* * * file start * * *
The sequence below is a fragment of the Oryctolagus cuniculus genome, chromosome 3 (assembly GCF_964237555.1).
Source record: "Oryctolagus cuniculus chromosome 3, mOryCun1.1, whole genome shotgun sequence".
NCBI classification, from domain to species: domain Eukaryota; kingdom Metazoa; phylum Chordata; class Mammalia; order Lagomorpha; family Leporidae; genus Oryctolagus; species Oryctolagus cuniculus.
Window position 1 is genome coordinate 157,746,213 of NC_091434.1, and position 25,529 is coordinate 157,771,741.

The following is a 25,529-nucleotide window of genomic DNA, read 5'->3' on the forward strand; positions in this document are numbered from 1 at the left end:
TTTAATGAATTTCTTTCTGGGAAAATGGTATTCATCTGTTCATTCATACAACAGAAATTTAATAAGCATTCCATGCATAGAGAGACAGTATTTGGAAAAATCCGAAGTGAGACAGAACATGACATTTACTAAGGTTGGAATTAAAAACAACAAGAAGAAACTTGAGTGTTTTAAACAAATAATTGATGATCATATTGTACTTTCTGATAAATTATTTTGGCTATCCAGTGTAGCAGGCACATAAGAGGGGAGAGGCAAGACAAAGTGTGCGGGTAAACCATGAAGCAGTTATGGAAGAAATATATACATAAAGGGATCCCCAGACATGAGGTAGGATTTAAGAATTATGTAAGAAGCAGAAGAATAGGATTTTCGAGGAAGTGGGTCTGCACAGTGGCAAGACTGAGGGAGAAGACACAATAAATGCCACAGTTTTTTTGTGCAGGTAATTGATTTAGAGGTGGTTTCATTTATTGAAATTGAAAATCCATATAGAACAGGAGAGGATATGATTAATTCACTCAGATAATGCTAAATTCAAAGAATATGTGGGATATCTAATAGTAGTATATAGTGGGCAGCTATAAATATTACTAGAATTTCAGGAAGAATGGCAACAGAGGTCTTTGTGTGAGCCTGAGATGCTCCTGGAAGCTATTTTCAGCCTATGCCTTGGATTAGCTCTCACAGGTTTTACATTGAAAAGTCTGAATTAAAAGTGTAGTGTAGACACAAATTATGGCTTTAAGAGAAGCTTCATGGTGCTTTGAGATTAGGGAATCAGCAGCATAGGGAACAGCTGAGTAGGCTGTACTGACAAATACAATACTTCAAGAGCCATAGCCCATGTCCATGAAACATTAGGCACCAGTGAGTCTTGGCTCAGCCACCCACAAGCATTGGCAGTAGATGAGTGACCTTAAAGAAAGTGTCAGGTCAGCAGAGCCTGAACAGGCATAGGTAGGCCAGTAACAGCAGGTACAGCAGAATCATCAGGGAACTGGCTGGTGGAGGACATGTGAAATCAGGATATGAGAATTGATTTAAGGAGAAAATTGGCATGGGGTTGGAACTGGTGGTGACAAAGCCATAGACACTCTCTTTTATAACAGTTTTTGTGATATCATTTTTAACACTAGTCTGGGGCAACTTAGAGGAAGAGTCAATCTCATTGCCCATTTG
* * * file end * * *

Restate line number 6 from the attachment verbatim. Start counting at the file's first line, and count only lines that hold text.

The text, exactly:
TTTAATGAATTTCTTTCTGGGAAAATGGTATTCATCTGTTCATTCATACAACAGAAATTTAATAAGCATTCCATGCATAGAGAGACAGTATTTGGAAAAATCCGAAGTGAGACAGAACATGACATTTACTAAGGTTGGAATTAAAAACAACAAGAAGAAACTTGAGTGTTTTAAACAAATAATTGATGATCATATTGTACTTTCTGATAAATTATTTTGGCTATCCAGTGTAGCAGGCACATAAGAGGGGAGAGGCAAGACAAAGTGTGCGGGTAAACCATGAAGCAGTTATGGAAGAAATATATACATAAAGGGATCCCCAGACATGAGGTAGGATTTAAGAATTATGTAAGAAGCAGAAGAATAGGATTTTCGAGGAAGTGGGTCTGCACAGTGGCAAGACTGAGGGAGAAGACACAATAAATGCCACAGTTTTTTTGTGCAGGTAATTGATTTAGAGGTGGTTTCATTTATTGAAATTGAAAATCCATATAGAACAGGAGAGGATATGATTAATTCACTCAGATAATGCTAAATTCAAAGAATATGTGGGATATCTAATAGTAGTATATAGTGGGCAGCTATAAATATTACTAGAATTTCAGGAAGAATGGCAACAGAGGTCTTTGTGTGAGCCTGAGATGCTCCTGGAAGCTATTTTCAGCCTATGCCTTGGATTAGCTCTCACAGGTTTTACATTGAAAAGTCTGAATTAAAAGTGTAGTGTAGACACAAATTATGGCTTTAAGAGAAGCTTCATGGTGCTTTGAGATTAGGGAATCAGCAGCATAGGGAACAGCTGAGTAGGCTGTACTGACAAATACAATACTTCAAGAGCCATAGCCCATGTCCATGAAACATTAGGCACCAGTGAGTCTTGGCTCAGCCACCCACAAGCATTGGCAGTAGATGAGTGACCTTAAAGAAAGTGTCAGGTCAGCAGAGCCTGAACAGGCATAGGTAGGCCAGTAACAGCAGGTACAGCAGAATCATCAGGGAACTGGCTGGTGGAGGACATGTGAAATCAGGATATGAGAATTGATTTAAGGAGAAAATTGGCATGGGGTTGGAACTGGTGGTGACAAAGCCATAGACACTCTCTTTTATAACAGTTTTTGTGATATCATTTTTAACACTAGTCTGGGGCAACTTAGAGGAAGAGTCAATCTCATTGCCCATTTG